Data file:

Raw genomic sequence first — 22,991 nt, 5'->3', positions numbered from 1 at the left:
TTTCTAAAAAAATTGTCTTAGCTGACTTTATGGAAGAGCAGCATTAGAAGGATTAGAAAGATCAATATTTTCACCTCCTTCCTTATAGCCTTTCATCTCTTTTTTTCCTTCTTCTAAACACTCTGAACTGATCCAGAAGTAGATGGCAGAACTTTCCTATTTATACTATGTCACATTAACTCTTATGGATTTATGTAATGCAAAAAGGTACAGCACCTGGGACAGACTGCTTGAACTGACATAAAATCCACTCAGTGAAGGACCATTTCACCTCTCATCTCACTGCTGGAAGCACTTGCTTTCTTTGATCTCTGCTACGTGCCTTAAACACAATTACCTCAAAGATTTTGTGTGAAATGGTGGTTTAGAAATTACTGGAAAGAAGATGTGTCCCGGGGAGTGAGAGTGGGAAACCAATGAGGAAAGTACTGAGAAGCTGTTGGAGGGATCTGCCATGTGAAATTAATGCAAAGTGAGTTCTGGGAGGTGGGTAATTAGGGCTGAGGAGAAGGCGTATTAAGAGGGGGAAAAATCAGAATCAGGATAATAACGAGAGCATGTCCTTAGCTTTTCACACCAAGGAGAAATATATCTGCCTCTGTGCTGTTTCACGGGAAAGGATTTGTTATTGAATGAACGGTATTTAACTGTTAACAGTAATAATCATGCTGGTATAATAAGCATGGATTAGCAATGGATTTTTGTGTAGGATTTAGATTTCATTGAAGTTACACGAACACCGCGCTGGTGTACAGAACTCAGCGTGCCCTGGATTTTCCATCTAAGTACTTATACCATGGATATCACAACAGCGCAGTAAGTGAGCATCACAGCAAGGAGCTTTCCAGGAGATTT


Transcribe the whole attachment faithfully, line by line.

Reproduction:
Raw genomic sequence first — 22,991 nt, 5'->3', positions numbered from 1 at the left:
TTTCTAAAAAAATTGTCTTAGCTGACTTTATGGAAGAGCAGCATTAGAAGGATTAGAAAGATCAATATTTTCACCTCCTTCCTTATAGCCTTTCATCTCTTTTTTTCCTTCTTCTAAACACTCTGAACTGATCCAGAAGTAGATGGCAGAACTTTCCTATTTATACTATGTCACATTAACTCTTATGGATTTATGTAATGCAAAAAGGTACAGCACCTGGGACAGACTGCTTGAACTGACATAAAATCCACTCAGTGAAGGACCATTTCACCTCTCATCTCACTGCTGGAAGCACTTGCTTTCTTTGATCTCTGCTACGTGCCTTAAACACAATTACCTCAAAGATTTTGTGTGAAATGGTGGTTTAGAAATTACTGGAAAGAAGATGTGTCCCGGGGAGTGAGAGTGGGAAACCAATGAGGAAAGTACTGAGAAGCTGTTGGAGGGATCTGCCATGTGAAATTAATGCAAAGTGAGTTCTGGGAGGTGGGTAATTAGGGCTGAGGAGAAGGCGTATTAAGAGGGGGAAAAATCAGAATCAGGATAATAACGAGAGCATGTCCTTAGCTTTTCACACCAAGGAGAAATATATCTGCCTCTGTGCTGTTTCACGGGAAAGGATTTGTTATTGAATGAACGGTATTTAACTGTTAACAGTAATAATCATGCTGGTATAATAAGCATGGATTAGCAATGGATTTTTGTGTAGGATTTAGATTTCATTGAAGTTACACGAACACCGCGCTGGTGTACAGAACTCAGCGTGCCCTGGATTTTCCATCTAAGTACTTATACCATGGATATCACAACAGCGCAGTAAGTGAGCATCACAGCAAGGAGCTTTCCAGGAGATTT